★ When Hell Struck Twelve
General Dwight D. Eisenhower, Supreme Allied Commander during World War II, hand-picked his nephew, Captain Billy Boyle, to serve as his eyes and ears on the ground and to handle investigations and secret missions that are both vital to the Allied effort and exceptionally dangerous. Billy has a fair bit of experience in law enforcement, having served as a police detective in Boston in the years leading up to the war. But as the situation in Europe ramped up, he did what a lot of patriotic young Americans did in those days and enlisted in the Army. When Hell Struck Twelve finds the intrepid spy/investigator in search of a murderer and, at the same time, tasked with planting the seeds of deception regarding Allied plans for the liberation of Paris. The Germans are on the run, but there is every indication that they will leave carnage in their path as they abandon the City of Light, and it is up to Billy and his team to thwart them in that endeavor—and to try to stay alive in the process. I’ve read every book in James R. Benn’s series, reviewed most of them, loved all of them, and this is the best one yet. Watch for some great cameos by Ernest Hemingway, Andy Rooney, George S. Patton and others.
This Poison Will Remain
Fred Vargas’ This Poison Will Remain is the first of her novels that I have read. Yes, I said her: Fred Vargas is a female author who has topped the fiction charts in several European countries, and if there is any justice in the literary world, she will do the same on this side of the pond. Commissaire Adamsberg has been rather peremptorily summoned back to Paris from a fishing holiday in Iceland to investigate a nasty hit-and-run. Police officers are rarely afforded the luxury of pursuing just one case at a time, however. Adamsberg quickly finds himself investigating a series of deaths caused by bites from recluse spiders, small but occasionally lethal creatures that seem to have been working overtime in the vicinity of Nimes, France. Turns out that the victims were all once residents—rather unsavory residents at that—of the same orphanage. Now octogenarians, they are dying off one by one, each succumbing to the venom of the recluse. By turns wry and quirky, and with no shortage of plot twists, This Poison Will Remain will have Vargas’ new readers scurrying to find the six books that precede it.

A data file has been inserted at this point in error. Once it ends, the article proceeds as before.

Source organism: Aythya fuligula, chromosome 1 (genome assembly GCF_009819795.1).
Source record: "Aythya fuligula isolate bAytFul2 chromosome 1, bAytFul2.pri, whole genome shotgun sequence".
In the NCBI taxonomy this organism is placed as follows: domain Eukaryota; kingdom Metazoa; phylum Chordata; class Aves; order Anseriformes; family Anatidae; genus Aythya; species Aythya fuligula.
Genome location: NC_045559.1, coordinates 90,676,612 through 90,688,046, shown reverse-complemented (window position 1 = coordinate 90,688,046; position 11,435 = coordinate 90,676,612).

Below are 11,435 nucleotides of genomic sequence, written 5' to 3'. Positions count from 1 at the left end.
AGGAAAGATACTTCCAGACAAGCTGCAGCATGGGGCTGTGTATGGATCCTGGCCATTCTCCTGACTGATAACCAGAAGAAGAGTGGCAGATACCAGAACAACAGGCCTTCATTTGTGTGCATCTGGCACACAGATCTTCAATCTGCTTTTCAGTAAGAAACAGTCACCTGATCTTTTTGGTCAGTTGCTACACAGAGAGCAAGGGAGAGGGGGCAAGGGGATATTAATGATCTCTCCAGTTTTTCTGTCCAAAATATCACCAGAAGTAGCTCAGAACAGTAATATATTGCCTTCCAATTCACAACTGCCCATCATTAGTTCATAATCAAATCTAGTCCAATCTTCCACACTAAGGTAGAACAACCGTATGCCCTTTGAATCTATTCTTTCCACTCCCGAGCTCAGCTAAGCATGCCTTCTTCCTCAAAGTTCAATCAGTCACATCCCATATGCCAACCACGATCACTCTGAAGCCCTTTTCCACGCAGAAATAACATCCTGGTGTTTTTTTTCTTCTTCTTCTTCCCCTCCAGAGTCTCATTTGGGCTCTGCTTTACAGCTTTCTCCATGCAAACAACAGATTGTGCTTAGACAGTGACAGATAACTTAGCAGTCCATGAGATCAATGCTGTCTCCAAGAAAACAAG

A Better Man
Once the Superintendent of Sûreté du Québec, Armand Gamache has been demoted to a position leading the homicide department. It was a demotion few believed he would accept, but he surprised the naysayers and took the job. As A Better Man opens, the spring thaw is beginning in the St. Lawrence River, and the elements are conspiring to spawn a 100-year flood, the river overflowing its banks as ice dams the flow at every bend. It’s not a propitious time to be investigating a murder, but a young woman’s body turns up in a small but volatile tributary of the St. Lawrence. Her husband is the prime suspect; no surprises there, as he is a mercurial and abusive man. But there are other possibilities, too: a pair, or perhaps a trio, of spurned lovers, as well as a high-ranking police official bent on tanking the investigation if doing so will shed a bad light on Gamache. All the while, the floodwaters rise inexorably. Louise Penny’s latest offers suspense galore, well-drawn characters we’d like to know (even the crotchety poet Ruth and her “fowl-mouthed” duck), a return to the fictional village of Three Pines—where we would all like to live—and some of the finest prose to grace the suspense genre.
The Bone Fire
S.D. Sykes’ The Bone Fire is the outlier in this column, and I mean that in a good way. Set in England in 1361, the year of the second major bubonic plague outbreak, it’s the story of a varied band of people, including noblemen, servants, a knight, a fool and a crusty Low Countries clockmaker with his sociopathic nephew/assistant in tow. This medieval cast of characters holes up in the remote island-fortress of Eden for the winter, sealing themselves off from the rest of the world until the danger of infection has passed. But mortal peril wears many masks, and one by one, people in the castle start mysteriously disappearing or dying—and not from the plague. It will fall to visiting nobleman Oswald de Lacy to solve the murders and protect his wife and young son. It’s a task for which he has some aptitude, but then the villain is no slouch either. And just about the time the reader has that “aha” moment, when they think they know the identity of the killer, that suspect dies a particularly gruesome death, and the reader gets sent back to square one. The Bone Fire is a classic and confounding locked-room mystery, with several promising suspects to choose from before the big reveal.